The leadership team has maintained the good quality of education in the school since the last inspection. You are very ambitious and single minded in the pursuit of excellence for all. Your high expectations are shared by leaders at all levels, the governing body and staff. Your strong leadership and commitment to equality of opportunity have secured a highly motivated team. Innovative approaches such as the ‘no limits project’ also secure significant additional funding. These provide enrichment activities to promote pupils’ academic achievement and well-being, removing any potential barriers to their learning. You are a highly respected leader, in school and within the wider community. You and your team work closely with other schools locally and nationally. You have fostered a strong spirit of collaboration with other schools, where expertise and professional development are used effectively to build on good and better practice. As a result, your teachers are supported well through an individualised coaching and mentoring programme. The last inspection identified a need for further improvements in reading and writing. The provisional test results for 2016 confirm that writing is a notable strength in key stage 2, where all key groups of learners, irrespective of their starting points, made outstanding progress. The appointment of team leaders who have responsibility for teaching and learning in their specific year groups has bolstered the capacity to make good gains in the school’s performance. For example, outcomes at the end of the early years foundation stage have risen. In 2016, the proportion of children achieving a good level of development was close to the national figure. This represents a substantial improvement when compared with previous years. Equally, a higher proportion of pupils, including disadvantaged pupils, achieved the expected standard in the phonics check than in the past. A rising trend is also evident at the end of key stage 1, eliminating persistently below-average attainment in reading, writing and mathematics. Once more, writing is emerging as the stronger subject. Nevertheless, there is still work to be done to make sure that more pupils achieve the expected levels in reading, mathematics and science in this key stage. In particular, the achievement of disadvantaged and low-attaining pupils must continue to improve. At the end of key stage 2, fewer pupils achieved the higher levels in reading and mathematics than in the past. This was particularly the case for those pupils with prior middle-ability attainment and the most able pupils, including the most able disadvantaged pupils. You carefully check any potential differences between groups, including disadvantaged pupils and all pupils nationally. There is no direct comparison for this group’s performance compared to all pupils nationally in key stage 1, yet this is where the biggest differences in performance between the two groups are. Leaders do not set specific targets to make sure that differences are reduced. As a result, governors are not able to make sure that your work to diminish these differences is having sufficient impact. Safeguarding is effective. You told me that safeguarding is at the heart of everything you and your staff do. This inspection confirms that everyone gives the highest priority to safeguarding. Training is regular and up to date with all the latest statutory requirements. You and other key leaders go that extra mile to make sure that pupils are kept exceptionally safe and secure. Strong partnerships with external agencies and parents secure a culture of a collective responsibility, vigilance and trust. The designated safeguarding lead, supported well by you, makes sure that any concerns or potential risks to pupils are meticulously recorded and followed up with the utmost rigour by the appropriate agencies. Governors make sure that they fulfil their statutory duties, including safeguarding. They review policies and procedures regularly and ensure that all the required checks for recruitment are undertaken and recorded on the single central record. They visit the school regularly and are well known to parents. As a result, parents feel confident to share any concerns they may have with them, providing them with an additional communication channel. Your collective work enables you to help prevent any potential harm posed to pupils, including the dangers of radicalisation, domestic violence and female genital mutilation. Pupils have an excellent understanding of how to keep safe and manage any potential risks through activities, assemblies and discussions, such as with visitors from ChildLine. Pupils demonstrate very mature attitudes and take their responsibilities to keep themselves and their friends safe very seriously. They are exceptionally well prepared for their next stage of education and for life in modern Britain because they are respectful, thoughtful and tolerant. The school has been effective in improving attendance. Successful strategies include the work of the educational welfare officer, rewards for good attendance and an individualised approach to helping parents who have specific difficulties which sometimes prevent them from sending their child to school regularly. As a result, attendance has risen and is close to the national figure. Inspection findings Governors play a key role in the strategic direction of the school. They support and challenge you and other leaders extremely well. They are shrewd and have an excellent understanding of the school’s strengths and areas for improvement. As a result, governors are able to make key decisions to improve the school, including the two-year-old provision for the most disadvantaged pupils. Governors support you well, such as in securing significant additional funding to build the new science laboratory and ensuring that pupils get to visit places like the seaside which they would not do ordinarily. They are also ‘hands on’ and part of the team which boosts pupils’ progress. Several governors act as reading volunteers or run the times table club. Progress in writing in key stage 2 is rapid for all key groups of learners, irrespective of their prior attainment. However, achievement in reading in both key stages lags behind. This is particularly so for disadvantaged pupils and those who need to catch up in their learning in key stage 1. In key stage 2, the most able disadvantaged pupils’ reading also lags behind. Inspection evidence confirms some excellent teaching in key stage 2. These teachers make sure that pupils understand what they are going to learn, what skills they need to develop and use to succeed and provide clear guidance on their next steps in their learning. However, effective practice is not consistent in all year groups, particularly in key stage 1. For example, some younger pupils were unable to read the learning outcomes or understand them. A scrutiny of pupils’ work revealed that, occasionally, teachers to not pitch activities at the right level of difficulty. In these instances, learning did not build effectively on what pupils already knew or could do. There is a lack of precise guidance to pupils on what they have done well and what they need to work on next in order to move their learning on at a faster pace. In 2016, pupils with prior low ability made outstanding progress in reading as a result of the successful extra help in key stage 2. Work scrutinised in pupils’ books shows overall good progress in key stage 1 in writing and mathematics. You recognise that interventions are not as sharply focused as in key stage 2 and you have implemented early assessments to target those pupils who need additional support quickly. You explained how you have re-evaluated the teaching of reading, including phonics. Pupils are taught in smaller groups, enabling staff to pitch activities at the right level of difficulty. New initiatives led by the new phonics leader include, resources to ensure that pupils deepen their understanding and develop greater fluency in their reading. You now focus more on helping parents to support their child at home through workshops and one-to-one support for those parents who do not speak fluent English. Pupils have also made videos demonstrating the teaching of phonics for parents, who can access this on the school’s website. Pupils who did not achieve the expected phonics level in Year 1 and Year 2 are carefully monitored and provided with intensive support to make sure that they catch up. You have focused on making sure that pupils are developing a wider vocabulary through drama, a school radio and debating clubs. As a consequence, most pupils achieved the expected standard in phonics in Year 1 in 2016. The use of high-quality texts inspires pupils to read and write for meaning in relevant and exciting contexts. Guided reading sessions are designed to meet the needs, abilities and interests of pupils well. You have invested wisely in highquality reading books, both in class and in the new library. The investment has raised the importance and enjoyment of reading. Reading records confirm that all pupils read regularly and those that need support are able to read to volunteers and teaching assistants. Pupils read aloud to me confidently and fluently, including boys. They were quite emphatic that they love reading, and spoke enthusiastically about their favourite authors. The impact of these strategies to raise achievement in reading is beginning to bear fruit. In 2016, pupils who needed to catch up in their learning made rapid progress in key stage 2 in mathematics. Strategies to boost the progress of identified groups are already yielding success. In particular, additional booster classes for the most able pupils, a Saturday school club and problem-solving days have been particularly helpful. Pupils are taught how to master mathematical concepts, and there is now a better focus on teaching mathematical vocabulary and problemsolving. Work in books, however, confirms that there are some pupils who, when they have mastered a concept, are not moved on quickly or deepening their understanding. The most able pupils, including the most able disadvantaged pupils, have additional challenges which are designed to stretch their thinking. However, some of these activities do not challenge them effectively because they are too easy. Pupils confirmed that they would like harder work much sooner in lessons. They also confirmed that they appreciate the challenging activities they have on Fridays. Your incisive analysis and quest for excellence means that you do not leave any stone unturned. You never cut corners and it is clear that the new science laboratory, with the specialist science teacher, inspires pupils to work scientifically. However, it is too soon to see a sustained impact on improving outcomes in this subject.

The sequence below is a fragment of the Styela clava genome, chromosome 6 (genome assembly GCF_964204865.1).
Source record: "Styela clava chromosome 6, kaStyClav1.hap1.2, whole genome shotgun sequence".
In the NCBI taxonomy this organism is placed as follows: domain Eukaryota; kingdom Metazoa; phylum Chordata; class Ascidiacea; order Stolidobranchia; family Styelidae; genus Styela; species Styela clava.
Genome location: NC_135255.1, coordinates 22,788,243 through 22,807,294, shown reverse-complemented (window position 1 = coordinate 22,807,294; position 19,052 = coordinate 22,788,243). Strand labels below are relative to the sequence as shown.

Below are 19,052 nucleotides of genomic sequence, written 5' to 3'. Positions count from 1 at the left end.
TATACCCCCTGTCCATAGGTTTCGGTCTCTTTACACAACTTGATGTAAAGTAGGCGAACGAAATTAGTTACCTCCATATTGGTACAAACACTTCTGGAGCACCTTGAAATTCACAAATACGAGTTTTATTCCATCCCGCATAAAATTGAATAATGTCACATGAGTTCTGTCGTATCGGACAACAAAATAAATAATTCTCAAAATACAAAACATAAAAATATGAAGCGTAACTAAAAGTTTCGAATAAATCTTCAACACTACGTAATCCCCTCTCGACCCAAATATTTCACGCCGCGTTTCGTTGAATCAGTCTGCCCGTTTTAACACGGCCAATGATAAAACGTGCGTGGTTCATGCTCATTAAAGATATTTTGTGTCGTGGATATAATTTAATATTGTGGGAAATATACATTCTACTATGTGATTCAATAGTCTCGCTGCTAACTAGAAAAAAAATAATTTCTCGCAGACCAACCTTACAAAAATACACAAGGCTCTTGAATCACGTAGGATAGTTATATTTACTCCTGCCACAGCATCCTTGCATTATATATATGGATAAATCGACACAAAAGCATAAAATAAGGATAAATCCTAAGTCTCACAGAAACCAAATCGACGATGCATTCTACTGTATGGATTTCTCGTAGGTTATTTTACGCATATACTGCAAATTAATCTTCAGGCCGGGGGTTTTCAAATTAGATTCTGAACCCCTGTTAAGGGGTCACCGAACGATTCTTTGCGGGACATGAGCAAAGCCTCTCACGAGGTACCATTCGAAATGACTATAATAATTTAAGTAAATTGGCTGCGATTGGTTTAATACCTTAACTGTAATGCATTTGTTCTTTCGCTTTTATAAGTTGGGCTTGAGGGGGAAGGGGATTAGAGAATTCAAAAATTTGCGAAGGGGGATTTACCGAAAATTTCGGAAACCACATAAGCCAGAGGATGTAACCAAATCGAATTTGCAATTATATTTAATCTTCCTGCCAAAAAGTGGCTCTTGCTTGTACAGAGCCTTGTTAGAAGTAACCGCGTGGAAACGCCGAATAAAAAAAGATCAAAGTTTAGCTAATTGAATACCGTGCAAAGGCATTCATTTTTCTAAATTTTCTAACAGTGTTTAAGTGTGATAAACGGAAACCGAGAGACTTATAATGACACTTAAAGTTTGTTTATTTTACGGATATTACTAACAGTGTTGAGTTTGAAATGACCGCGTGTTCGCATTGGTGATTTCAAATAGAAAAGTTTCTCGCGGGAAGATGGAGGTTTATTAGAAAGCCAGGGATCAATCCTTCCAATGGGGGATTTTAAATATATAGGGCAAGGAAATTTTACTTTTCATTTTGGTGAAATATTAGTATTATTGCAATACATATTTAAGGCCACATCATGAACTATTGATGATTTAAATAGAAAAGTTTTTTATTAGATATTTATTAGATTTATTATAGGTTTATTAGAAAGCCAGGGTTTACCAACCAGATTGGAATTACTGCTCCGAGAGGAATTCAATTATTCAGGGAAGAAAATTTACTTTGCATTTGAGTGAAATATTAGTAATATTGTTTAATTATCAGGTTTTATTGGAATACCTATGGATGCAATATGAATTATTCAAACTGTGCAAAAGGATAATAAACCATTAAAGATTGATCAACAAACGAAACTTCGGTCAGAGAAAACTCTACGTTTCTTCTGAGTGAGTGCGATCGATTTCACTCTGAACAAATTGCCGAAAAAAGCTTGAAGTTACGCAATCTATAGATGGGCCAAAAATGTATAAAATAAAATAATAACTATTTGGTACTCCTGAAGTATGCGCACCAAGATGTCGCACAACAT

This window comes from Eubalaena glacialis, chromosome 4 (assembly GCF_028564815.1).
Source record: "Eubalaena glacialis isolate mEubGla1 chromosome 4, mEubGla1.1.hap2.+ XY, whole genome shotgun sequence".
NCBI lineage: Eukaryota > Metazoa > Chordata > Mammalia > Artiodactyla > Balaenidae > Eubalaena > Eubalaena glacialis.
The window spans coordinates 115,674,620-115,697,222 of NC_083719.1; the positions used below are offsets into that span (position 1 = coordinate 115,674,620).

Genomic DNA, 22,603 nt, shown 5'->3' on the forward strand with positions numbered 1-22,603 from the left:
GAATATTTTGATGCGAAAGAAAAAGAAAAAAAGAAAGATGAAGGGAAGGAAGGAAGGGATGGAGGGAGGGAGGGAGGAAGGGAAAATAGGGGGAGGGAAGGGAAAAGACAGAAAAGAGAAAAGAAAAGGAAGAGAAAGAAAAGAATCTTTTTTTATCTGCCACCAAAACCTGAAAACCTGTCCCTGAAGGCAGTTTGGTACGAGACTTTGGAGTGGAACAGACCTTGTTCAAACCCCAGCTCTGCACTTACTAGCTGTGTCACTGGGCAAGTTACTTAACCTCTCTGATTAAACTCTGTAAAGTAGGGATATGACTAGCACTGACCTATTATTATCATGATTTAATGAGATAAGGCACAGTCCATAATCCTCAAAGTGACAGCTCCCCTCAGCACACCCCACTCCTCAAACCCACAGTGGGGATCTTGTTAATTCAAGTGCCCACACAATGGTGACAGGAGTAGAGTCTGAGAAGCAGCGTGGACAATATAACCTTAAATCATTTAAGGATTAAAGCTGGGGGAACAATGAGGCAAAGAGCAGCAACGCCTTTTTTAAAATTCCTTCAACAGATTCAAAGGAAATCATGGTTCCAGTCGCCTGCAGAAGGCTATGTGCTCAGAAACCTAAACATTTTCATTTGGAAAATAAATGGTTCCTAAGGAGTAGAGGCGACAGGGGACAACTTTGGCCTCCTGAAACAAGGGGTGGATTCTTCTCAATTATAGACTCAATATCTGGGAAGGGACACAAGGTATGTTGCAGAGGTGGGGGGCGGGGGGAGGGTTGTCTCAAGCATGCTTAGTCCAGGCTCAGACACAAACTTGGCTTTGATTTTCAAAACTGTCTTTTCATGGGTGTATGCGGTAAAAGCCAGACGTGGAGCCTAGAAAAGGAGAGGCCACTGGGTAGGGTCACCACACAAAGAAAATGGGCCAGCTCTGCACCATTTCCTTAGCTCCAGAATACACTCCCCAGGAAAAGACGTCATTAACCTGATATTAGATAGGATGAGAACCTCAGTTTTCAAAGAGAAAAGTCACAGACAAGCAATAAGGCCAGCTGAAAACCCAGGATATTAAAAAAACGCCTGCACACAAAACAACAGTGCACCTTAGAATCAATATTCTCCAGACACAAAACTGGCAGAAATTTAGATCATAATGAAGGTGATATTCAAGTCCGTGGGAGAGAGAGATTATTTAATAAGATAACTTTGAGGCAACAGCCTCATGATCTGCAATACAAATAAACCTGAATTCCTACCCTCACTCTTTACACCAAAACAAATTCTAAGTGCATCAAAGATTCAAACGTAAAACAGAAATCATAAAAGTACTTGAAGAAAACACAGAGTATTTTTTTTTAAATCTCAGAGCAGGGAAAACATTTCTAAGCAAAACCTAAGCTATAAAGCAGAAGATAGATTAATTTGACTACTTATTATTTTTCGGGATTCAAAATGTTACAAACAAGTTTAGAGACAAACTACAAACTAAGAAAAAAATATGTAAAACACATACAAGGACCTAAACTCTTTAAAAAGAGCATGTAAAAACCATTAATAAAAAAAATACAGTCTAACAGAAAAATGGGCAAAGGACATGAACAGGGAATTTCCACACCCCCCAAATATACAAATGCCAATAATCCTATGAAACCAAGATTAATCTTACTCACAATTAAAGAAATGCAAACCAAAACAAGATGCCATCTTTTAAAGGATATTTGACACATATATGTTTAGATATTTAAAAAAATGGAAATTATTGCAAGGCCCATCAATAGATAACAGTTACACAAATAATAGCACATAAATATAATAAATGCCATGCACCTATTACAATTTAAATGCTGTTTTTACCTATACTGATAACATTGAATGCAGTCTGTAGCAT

2015 GCSE RESULTSImportant information for parents
Due to number of reforms to GSCE reporting introduced by the government in 2014, such as the exclusion of iGCSE examination results, the official school performance data may not accurately report a school’s full results. For more information, please see About and refer to the section, ‘Why does a school show 0% on its GSCE data dial? In many affected cases, the Average Point Score will also display LOW SCORE as points for iGCSEs and resits are not included.
Schools can upload their full GCSE results by registering for a School Noticeboard. All school results data will be verified.